Home Security Financial crimes under watch with Intel’s new anti-money laundering solution

Financial crimes under watch with Intel’s new anti-money laundering solution

Intel has launched its Saffron anti-money laundering adviser which it says is aimed at detecting financial crime through a transparent AI solution utilising associative memory.

Intel says the launch of Saffron kicks off the first associative memory AI solution specifically tailored to the needs of financial services institutions and is optimised on its Xeon scalable processors.

Gayle Sheppard, vice-president and general manager of Saffron AI Group at Intel, says Saffron’s associative memory AI simulates a human’s natural ability to learn, remember and reason in real time, mimicking the associative memory of the human brain to surface similarities and anomalies hidden in dynamic, heterogeneous data sources, while accessing an infinitely larger data set than its human counterparts.

“Intel Saffron’s mission is to minimise the time and effort it takes to reach confident decisions,” Sheppard says.

“We accelerate the path to decision by surfacing and explaining patterns in data with speed, precision and accuracy. The amount of data that banks and insurers collect is growing at massive scale, doubling every two years.

“While the quantity of data is growing, so are the types and sources of data, which means today much of the data isn’t queried for insights because it’s simply not accessible with traditional tools at scale. Investigators and analysts will depend on transparent AI solutions to meet the ever-growing demands of consistency and efficiency from a business, regulatory and compliance perspective.”

Intel cites reports that total financial crime is at all-time highs and says, according to the UN, the estimated amount of money laundered globally in one year is 2% to 5% of global GDP, or US$800 billion to US$2 trillion.

And, in addition, in 2016 alone, approximately 15.4 million consumers were victims of identity theft or fraud, resulting in US$16 billion in losses.

According to Sheppard, banks and financial organisations often have 50 or more applications that require use of the same personal financial data, and they want a more efficient way to manage their data, “putting an end to moving and replicating data, which is costly and increases risk”.

Sheppard says banks also want visibility to the unified knowledge across multiple data sources to better serve customers.

Intel says Saffron uses associative memory AI to discover new insights for growing businesses, meeting compliance and regulatory requirements, and fighting financial crime with a suite of features, including:

  • Knowledge index: Unifying structured and unstructured data linked into a 360-degree view at the individual entity level, to make sense of the patterns found across boundaries wherever the data is stored. This derives knowledge that is hard to gain with vendor and database proliferation of point solutions.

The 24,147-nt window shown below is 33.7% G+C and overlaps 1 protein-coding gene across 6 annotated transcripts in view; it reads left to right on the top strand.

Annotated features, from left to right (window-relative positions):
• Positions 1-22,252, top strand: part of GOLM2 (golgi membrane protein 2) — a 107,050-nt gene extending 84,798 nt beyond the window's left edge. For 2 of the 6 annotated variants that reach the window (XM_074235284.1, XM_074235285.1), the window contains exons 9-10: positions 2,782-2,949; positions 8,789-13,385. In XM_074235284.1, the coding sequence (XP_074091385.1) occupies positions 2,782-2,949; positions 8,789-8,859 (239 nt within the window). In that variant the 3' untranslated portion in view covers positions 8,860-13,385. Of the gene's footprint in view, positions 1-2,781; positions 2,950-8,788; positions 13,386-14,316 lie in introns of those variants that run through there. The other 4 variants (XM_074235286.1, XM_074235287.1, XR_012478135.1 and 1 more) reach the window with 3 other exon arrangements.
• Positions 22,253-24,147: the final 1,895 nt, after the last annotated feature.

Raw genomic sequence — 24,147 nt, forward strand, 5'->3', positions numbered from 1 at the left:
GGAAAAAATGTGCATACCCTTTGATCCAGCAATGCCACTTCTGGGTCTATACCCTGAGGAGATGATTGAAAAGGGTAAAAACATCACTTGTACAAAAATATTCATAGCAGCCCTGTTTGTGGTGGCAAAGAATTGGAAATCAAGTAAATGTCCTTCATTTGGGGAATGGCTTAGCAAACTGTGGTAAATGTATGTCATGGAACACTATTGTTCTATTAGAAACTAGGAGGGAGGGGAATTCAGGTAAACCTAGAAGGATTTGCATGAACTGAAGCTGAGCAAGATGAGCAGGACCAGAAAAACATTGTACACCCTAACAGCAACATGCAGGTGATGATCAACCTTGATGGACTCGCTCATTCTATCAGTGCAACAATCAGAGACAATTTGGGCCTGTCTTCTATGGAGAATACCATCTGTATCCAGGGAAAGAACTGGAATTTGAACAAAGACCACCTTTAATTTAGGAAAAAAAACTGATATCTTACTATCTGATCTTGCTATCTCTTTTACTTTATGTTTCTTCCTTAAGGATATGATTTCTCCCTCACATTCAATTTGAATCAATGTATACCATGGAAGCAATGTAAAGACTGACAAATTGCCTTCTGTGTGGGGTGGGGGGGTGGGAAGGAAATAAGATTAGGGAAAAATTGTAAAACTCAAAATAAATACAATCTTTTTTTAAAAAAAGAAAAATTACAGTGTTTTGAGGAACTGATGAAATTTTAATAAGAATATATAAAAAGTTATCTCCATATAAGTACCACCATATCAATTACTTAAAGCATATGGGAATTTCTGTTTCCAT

• Continuous learning: Unlike traditional machine learning methods, Intel Saffron AML Advisor doesn’t require domain specific models nor training and retraining, resulting in improving the time to insight. The financial services industry faces the challenge of “What will be important tomorrow?” In this dynamic landscape, actionable insights realised in hours or days rather than weeks or months is an imperative.
  • Work augmentation: Intel Saffron AML Advisor reduces the human cognitive burden through automation thought processes that work with and for the investigator allowing them to focus on higher value activities.
  • Compliance validation: Banks collect the data necessary to comply with various regulations, but often must pay non-compliance fines in the billions due to human error or missed deadlines. Intel Saffron AML Advisor explains the rationale behind the recommendations to help banks meet compliance, mitigate fines and reduce countless hours reworking reports.

Intel also announced it had introduced the Saffron Early Adopter Program (EAP) designed for institutions “whose ambition is to lead the pack on innovation in financial services by taking advantage of the latest advancements in associative memory artificial intelligence”.

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Peter Dinham

Peter Dinham is a co-founder of iTWire and a 35-year veteran journalist and corporate communications consultant. He has worked as a journalist in all forms of media – newspapers/magazines, radio, television, press agency and now, online – including with the Canberra Times, The Examiner (Tasmania), the ABC and AAP-Reuters. As a freelance journalist he also had articles published in Australian and overseas magazines. He worked in the corporate communications/public relations sector, in-house with an airline, and as a senior executive in Australia of the world’s largest communications consultancy, Burson-Marsteller. He also ran his own communications consultancy and was a co-founder in Australia of the global photographic agency, the Image Bank (now Getty Images).